Norwegian Air was flying high on the Oslo Stock Exchange Wednesday morning, and in general, despite reporting a heavy first-quarter loss. Investors and the traveling public clearly haven’t lost faith in the ever-expanding airline, which is recovering from a lengthy pilots’ strike and, ultimately, loosening its ties to Norway’s strict labour market.
The strike was earlier reported to have cost the airline NOK 350 million, and now it has reported a loss of NOK 777 million for the period when the strike grounded most of Norwegian’s flights within Scandinavia and disrupted service around Europe. Norwegian Air’s pre-tax results, however, were better than expected and better than those reported in the same quarter last year.
With the airline also showing no signs of bowing to regulatory and political pressure regarding its campaign to keep flying low-fare intercontinental routes with cheaper non-Norwegian crews, and continuing to add new routes, investors responded to its results by driving its share price up nearly 9 percent in early morning trading.
More revenues and passengers
Analysts told newspaper Dagens Næringsliv (DN) that they had expected a first-quarter loss of NOK 903 million, meaning that the loss reported was quite a bit better. The airline also reported a 14 percent increase in revenues, plus passenger growth despite the strike. Nearly 5 million people flew on Norwegian flights during the first quarter, up 2 percent over the first quarter of last year. Part of that, though, is a result of the Easter holidays beginning in late March this year, when the strike was over and Norwegian could include Easter traffic in its first-quarter numbers.
Norwegian nonetheless managed to fill 83 percent of its seats on average, up six percentage points from last year, and an important accomplishment in a quarter with a strike. In short, Norwegian’s founder and chief executive Bjørn Kjos could flash his well-known smile and laugh again. The quarterly results would have been quite good, he noted, without the strike.
So good that Norwegian’s stock took off like a rocket when they were released, and Kjos could also report that passenger growth outside Scandinavia is strong, “not least on our long-distance routes.” That’s where Norwegian continues to challenge regulations, labour unions and political pressure with its insistence on using cheaper foreign crews on the intercontinental flights it launched in 2013.
Norwegian is still waiting for regulatory permission to be the first European-based airline to use Asian personnel on routes between the US and Europe. Its temporary permission to use its Irish-registered aircraft on the intercontinental flights is about to expire, so the airline continues to face uncertainty. Norwegian wants to continue to use crews from Thailand, the US and the UK even if it has to re-register its aircraft in Norway.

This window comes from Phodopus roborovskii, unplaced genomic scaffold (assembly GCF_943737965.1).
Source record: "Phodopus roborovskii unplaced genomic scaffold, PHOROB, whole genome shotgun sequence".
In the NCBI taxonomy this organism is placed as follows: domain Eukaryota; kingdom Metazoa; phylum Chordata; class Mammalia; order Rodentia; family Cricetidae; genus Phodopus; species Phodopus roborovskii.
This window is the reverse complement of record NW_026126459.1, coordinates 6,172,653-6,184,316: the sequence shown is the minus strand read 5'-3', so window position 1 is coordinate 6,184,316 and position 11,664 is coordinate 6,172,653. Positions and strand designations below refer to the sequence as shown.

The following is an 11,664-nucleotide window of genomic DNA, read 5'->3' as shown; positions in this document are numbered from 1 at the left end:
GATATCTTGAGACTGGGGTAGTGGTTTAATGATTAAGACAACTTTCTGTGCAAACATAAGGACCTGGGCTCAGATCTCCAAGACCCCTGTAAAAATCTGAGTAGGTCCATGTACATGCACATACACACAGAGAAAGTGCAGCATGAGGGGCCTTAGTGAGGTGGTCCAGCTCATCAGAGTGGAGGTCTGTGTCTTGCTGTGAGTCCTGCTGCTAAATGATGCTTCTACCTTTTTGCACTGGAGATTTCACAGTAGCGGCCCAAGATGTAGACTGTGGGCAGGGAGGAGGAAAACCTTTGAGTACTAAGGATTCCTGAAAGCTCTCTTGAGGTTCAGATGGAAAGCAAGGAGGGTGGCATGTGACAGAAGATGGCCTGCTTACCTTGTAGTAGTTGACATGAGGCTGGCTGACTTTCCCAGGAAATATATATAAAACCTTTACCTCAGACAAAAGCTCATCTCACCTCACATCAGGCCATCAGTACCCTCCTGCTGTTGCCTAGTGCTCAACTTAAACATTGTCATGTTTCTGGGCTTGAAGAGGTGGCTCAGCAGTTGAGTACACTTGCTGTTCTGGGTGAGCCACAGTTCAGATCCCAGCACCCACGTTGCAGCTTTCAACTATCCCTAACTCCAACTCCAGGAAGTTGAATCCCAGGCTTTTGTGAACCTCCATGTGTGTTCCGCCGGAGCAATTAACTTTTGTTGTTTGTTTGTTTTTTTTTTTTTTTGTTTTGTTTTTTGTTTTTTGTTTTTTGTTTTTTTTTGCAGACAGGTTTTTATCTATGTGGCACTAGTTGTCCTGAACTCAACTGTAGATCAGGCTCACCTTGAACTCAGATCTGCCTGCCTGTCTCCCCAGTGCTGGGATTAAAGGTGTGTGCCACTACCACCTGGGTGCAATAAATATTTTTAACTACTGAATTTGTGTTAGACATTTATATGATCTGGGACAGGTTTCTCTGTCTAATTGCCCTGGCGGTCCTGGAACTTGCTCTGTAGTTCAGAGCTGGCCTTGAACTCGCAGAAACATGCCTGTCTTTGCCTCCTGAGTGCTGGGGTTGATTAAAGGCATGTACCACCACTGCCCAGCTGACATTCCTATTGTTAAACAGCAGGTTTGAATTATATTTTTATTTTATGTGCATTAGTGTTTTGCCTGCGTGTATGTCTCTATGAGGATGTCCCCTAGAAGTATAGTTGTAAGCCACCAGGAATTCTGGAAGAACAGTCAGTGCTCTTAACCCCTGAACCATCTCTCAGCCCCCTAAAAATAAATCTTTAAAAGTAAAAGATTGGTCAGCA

DN reported last week that Norway’s immigration agency UDI (Utlendingsdirektoratet) is threatening to file charges against Norwegian if it moves its Boeing 787 Dreamliner aircraft from Ireland back to Norway and continues to use the foreign-based crews. Regulators and labour unions claim that use crews from other continents would violate Norwegian law. Norwegian officials defend their practice and claim they will react to any such “persecution,” on the grounds they are operating within the current regulatory framework.
As the airline continues to test regulatory limits, it also continues to launch new routes, with plans for non-stop flights to more US cities including Las Vegas and perhaps even Honolulu, along with more destinations in the Caribbean, South America. South Africa and Asia. The pilots’ strike earlier this year hasn’t changed founder Bjørn Kjos’ grand plan for the airline, which is nothing short of flying his Norwegian Air worldwide, without Norwegian working conditions for its crews.
“We need to fly (at low cost) where the major passenger traffic is,” he repeated to newspaper Aftenposten last month, “and that runs among the continents and the major capitals like Paris, Rome and London.” More long-distance routes will be added from Scandinavia and Norway in particular, also from smaller Norwegian cities like Bergen, Trondheim and Stavanger. Most of the airline’s operations, however, are likely to expand outside Scandinavia. As one airline analyst told Aftenposten, “we’ll see Norwegian’s ties to Norway steadily weakened.”